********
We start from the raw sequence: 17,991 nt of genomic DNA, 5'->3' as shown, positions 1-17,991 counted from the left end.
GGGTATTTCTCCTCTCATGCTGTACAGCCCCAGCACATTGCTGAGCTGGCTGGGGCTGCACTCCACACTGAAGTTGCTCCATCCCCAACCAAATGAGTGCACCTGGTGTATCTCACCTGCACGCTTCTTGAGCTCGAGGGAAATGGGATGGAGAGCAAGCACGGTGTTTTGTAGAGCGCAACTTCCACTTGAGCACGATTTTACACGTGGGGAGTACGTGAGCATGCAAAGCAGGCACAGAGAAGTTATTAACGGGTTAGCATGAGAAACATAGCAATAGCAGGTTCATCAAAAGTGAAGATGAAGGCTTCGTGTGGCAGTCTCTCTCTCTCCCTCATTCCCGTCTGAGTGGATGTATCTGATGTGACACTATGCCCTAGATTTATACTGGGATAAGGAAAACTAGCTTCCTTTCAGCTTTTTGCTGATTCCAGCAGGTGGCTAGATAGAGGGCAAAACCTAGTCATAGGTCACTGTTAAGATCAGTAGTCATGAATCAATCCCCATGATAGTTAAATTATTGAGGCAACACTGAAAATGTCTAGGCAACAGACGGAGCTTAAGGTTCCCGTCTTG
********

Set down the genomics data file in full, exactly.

We start from the raw sequence: 17,991 nt of genomic DNA, 5'->3' as shown, positions 1-17,991 counted from the left end.
GGGTATTTCTCCTCTCATGCTGTACAGCCCCAGCACATTGCTGAGCTGGCTGGGGCTGCACTCCACACTGAAGTTGCTCCATCCCCAACCAAATGAGTGCACCTGGTGTATCTCACCTGCACGCTTCTTGAGCTCGAGGGAAATGGGATGGAGAGCAAGCACGGTGTTTTGTAGAGCGCAACTTCCACTTGAGCACGATTTTACACGTGGGGAGTACGTGAGCATGCAAAGCAGGCACAGAGAAGTTATTAACGGGTTAGCATGAGAAACATAGCAATAGCAGGTTCATCAAAAGTGAAGATGAAGGCTTCGTGTGGCAGTCTCTCTCTCTCCCTCATTCCCGTCTGAGTGGATGTATCTGATGTGACACTATGCCCTAGATTTATACTGGGATAAGGAAAACTAGCTTCCTTTCAGCTTTTTGCTGATTCCAGCAGGTGGCTAGATAGAGGGCAAAACCTAGTCATAGGTCACTGTTAAGATCAGTAGTCATGAATCAATCCCCATGATAGTTAAATTATTGAGGCAACACTGAAAATGTCTAGGCAACAGACGGAGCTTAAGGTTCCCGTCTTG